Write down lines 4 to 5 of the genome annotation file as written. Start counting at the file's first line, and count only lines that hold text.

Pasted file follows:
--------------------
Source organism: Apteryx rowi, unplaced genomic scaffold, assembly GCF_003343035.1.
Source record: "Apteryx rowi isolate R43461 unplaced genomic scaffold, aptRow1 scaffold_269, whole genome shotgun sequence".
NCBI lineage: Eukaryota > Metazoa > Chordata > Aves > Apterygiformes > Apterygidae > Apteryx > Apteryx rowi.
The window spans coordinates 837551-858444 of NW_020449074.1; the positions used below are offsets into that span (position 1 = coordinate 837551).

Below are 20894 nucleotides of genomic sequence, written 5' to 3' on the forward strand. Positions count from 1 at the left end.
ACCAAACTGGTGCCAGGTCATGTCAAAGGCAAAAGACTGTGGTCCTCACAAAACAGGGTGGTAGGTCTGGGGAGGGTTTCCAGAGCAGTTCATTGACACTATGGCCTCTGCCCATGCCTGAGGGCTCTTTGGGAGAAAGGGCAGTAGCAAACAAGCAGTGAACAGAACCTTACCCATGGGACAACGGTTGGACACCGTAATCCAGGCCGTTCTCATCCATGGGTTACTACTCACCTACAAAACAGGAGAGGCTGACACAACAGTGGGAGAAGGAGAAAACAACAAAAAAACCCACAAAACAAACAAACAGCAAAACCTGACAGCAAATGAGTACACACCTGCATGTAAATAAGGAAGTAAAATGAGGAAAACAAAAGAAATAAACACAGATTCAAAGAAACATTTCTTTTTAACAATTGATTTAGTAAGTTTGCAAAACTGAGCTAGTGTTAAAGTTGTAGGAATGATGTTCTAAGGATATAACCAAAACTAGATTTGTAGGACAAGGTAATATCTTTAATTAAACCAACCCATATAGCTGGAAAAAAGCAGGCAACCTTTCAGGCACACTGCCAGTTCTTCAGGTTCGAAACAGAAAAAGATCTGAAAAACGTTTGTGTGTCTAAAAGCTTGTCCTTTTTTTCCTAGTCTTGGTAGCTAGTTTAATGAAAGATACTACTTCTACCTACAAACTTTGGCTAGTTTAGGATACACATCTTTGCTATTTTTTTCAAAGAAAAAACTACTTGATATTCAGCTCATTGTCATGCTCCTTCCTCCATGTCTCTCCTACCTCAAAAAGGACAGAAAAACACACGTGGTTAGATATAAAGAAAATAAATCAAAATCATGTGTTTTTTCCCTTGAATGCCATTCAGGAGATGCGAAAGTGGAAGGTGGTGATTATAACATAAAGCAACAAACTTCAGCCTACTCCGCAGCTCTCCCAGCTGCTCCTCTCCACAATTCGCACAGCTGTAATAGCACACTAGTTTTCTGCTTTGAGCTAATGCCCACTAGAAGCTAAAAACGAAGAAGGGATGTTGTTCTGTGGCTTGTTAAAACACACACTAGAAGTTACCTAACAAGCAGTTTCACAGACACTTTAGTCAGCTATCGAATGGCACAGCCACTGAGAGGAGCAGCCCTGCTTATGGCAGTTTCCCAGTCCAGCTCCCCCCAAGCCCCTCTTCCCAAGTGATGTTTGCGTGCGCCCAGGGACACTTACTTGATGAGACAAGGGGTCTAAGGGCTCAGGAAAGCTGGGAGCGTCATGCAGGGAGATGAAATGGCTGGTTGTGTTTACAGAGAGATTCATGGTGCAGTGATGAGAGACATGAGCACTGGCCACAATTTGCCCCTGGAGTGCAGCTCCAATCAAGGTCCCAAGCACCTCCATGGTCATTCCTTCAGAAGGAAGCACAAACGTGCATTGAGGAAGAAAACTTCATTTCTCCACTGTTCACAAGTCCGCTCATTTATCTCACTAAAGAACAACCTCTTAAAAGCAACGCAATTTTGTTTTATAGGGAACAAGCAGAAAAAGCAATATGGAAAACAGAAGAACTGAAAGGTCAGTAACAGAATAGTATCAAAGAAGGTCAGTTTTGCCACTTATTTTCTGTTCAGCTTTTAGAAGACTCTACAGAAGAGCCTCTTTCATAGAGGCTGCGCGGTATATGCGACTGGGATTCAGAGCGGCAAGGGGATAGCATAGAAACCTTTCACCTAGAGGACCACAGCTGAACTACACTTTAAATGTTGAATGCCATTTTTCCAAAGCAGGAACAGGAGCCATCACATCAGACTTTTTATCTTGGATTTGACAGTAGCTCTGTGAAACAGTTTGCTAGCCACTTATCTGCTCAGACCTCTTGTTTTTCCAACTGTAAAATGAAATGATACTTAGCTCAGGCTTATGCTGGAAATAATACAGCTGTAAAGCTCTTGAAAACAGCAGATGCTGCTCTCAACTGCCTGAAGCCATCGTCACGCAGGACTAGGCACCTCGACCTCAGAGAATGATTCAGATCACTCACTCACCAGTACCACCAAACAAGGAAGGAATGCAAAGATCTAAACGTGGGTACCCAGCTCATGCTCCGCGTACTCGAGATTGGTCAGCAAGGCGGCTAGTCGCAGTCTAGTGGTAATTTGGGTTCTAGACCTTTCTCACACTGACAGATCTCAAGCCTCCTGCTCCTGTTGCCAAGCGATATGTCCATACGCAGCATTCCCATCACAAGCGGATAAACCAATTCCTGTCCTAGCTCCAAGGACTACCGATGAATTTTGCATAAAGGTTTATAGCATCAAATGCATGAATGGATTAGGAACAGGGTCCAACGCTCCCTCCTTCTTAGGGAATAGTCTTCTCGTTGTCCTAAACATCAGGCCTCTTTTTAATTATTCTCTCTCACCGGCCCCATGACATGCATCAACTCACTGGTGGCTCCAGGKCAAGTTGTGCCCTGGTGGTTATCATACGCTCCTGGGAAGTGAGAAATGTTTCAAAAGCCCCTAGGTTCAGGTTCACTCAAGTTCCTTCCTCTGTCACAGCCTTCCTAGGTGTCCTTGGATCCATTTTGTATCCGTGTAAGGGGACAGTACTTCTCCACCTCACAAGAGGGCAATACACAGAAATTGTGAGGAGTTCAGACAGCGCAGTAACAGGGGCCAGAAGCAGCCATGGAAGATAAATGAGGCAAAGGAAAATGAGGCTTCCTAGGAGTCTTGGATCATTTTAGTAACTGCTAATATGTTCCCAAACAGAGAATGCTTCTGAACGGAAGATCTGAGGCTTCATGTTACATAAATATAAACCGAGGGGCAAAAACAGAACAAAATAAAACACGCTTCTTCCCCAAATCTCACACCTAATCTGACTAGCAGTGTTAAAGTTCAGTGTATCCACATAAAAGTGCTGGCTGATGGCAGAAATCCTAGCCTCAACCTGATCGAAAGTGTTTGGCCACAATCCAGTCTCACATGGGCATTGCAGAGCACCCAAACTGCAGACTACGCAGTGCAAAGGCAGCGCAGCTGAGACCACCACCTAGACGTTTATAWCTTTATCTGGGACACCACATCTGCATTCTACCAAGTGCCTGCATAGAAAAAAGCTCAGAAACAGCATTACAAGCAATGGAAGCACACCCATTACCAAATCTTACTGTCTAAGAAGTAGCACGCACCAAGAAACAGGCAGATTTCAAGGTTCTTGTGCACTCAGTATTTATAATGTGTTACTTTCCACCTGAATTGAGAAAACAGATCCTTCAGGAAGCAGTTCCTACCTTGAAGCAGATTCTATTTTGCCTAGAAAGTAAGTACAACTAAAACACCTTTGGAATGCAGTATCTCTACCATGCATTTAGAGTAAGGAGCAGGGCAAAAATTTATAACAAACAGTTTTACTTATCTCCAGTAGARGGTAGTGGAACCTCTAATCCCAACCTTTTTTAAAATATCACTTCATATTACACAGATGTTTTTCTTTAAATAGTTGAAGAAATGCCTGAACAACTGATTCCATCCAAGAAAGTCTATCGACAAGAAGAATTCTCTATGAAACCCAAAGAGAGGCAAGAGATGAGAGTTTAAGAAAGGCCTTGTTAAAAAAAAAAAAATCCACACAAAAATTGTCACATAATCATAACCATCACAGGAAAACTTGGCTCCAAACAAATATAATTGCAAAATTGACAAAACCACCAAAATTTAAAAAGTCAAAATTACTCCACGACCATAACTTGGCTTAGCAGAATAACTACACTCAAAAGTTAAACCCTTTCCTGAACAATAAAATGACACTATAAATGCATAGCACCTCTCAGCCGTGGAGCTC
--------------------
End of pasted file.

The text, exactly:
The window spans coordinates 837551-858444 of NW_020449074.1; the positions used below are offsets into that span (position 1 = coordinate 837551).

Below are 20894 nucleotides of genomic sequence, written 5' to 3' on the forward strand. Positions count from 1 at the left end.